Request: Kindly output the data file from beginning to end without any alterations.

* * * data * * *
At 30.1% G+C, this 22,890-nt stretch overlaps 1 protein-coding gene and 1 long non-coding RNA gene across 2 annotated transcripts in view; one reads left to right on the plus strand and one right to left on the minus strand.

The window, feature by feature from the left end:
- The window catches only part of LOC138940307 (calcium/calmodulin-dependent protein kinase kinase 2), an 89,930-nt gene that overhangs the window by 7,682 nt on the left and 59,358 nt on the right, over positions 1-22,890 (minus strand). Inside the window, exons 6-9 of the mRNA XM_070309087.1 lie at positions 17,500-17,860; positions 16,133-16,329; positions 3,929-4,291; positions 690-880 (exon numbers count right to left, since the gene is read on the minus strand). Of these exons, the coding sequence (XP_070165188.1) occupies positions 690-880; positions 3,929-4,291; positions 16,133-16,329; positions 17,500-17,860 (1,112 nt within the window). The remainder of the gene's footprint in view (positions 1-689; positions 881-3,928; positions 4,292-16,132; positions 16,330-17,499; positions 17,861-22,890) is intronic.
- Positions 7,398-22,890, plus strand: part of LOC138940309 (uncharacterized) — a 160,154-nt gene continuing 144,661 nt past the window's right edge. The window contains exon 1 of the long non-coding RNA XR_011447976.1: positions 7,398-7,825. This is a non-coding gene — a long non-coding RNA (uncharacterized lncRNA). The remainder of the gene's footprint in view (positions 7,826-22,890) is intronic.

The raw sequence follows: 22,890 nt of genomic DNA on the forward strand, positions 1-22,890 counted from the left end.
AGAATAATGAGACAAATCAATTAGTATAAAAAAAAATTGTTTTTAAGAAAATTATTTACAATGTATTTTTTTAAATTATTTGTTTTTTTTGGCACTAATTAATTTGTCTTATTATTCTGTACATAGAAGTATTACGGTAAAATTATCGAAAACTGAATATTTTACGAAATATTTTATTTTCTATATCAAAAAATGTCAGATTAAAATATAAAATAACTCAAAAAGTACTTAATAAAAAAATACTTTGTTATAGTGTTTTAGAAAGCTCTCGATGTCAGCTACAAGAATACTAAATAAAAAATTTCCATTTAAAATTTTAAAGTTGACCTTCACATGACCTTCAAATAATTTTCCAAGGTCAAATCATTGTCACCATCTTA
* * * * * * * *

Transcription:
At 30.1% G+C, this 22,890-nt stretch overlaps 1 protein-coding gene and 1 long non-coding RNA gene across 2 annotated transcripts in view; one reads left to right on the plus strand and one right to left on the minus strand.

The window, feature by feature from the left end:
- The window catches only part of LOC138940307 (calcium/calmodulin-dependent protein kinase kinase 2), an 89,930-nt gene that overhangs the window by 7,682 nt on the left and 59,358 nt on the right, over positions 1-22,890 (minus strand). Inside the window, exons 6-9 of the mRNA XM_070309087.1 lie at positions 17,500-17,860; positions 16,133-16,329; positions 3,929-4,291; positions 690-880 (exon numbers count right to left, since the gene is read on the minus strand). Of these exons, the coding sequence (XP_070165188.1) occupies positions 690-880; positions 3,929-4,291; positions 16,133-16,329; positions 17,500-17,860 (1,112 nt within the window). The remainder of the gene's footprint in view (positions 1-689; positions 881-3,928; positions 4,292-16,132; positions 16,330-17,499; positions 17,861-22,890) is intronic.
- Positions 7,398-22,890, plus strand: part of LOC138940309 (uncharacterized) — a 160,154-nt gene continuing 144,661 nt past the window's right edge. The window contains exon 1 of the long non-coding RNA XR_011447976.1: positions 7,398-7,825. This is a non-coding gene — a long non-coding RNA (uncharacterized lncRNA). The remainder of the gene's footprint in view (positions 7,826-22,890) is intronic.

The raw sequence follows: 22,890 nt of genomic DNA on the forward strand, positions 1-22,890 counted from the left end.
AGAATAATGAGACAAATCAATTAGTATAAAAAAAAATTGTTTTTAAGAAAATTATTTACAATGTATTTTTTTAAATTATTTGTTTTTTTTGGCACTAATTAATTTGTCTTATTATTCTGTACATAGAAGTATTACGGTAAAATTATCGAAAACTGAATATTTTACGAAATATTTTATTTTCTATATCAAAAAATGTCAGATTAAAATATAAAATAACTCAAAAAGTACTTAATAAAAAAATACTTTGTTATAGTGTTTTAGAAAGCTCTCGATGTCAGCTACAAGAATACTAAATAAAAAATTTCCATTTAAAATTTTAAAGTTGACCTTCACATGACCTTCAAATAATTTTCCAAGGTCAAATCATTGTCACCATCTTA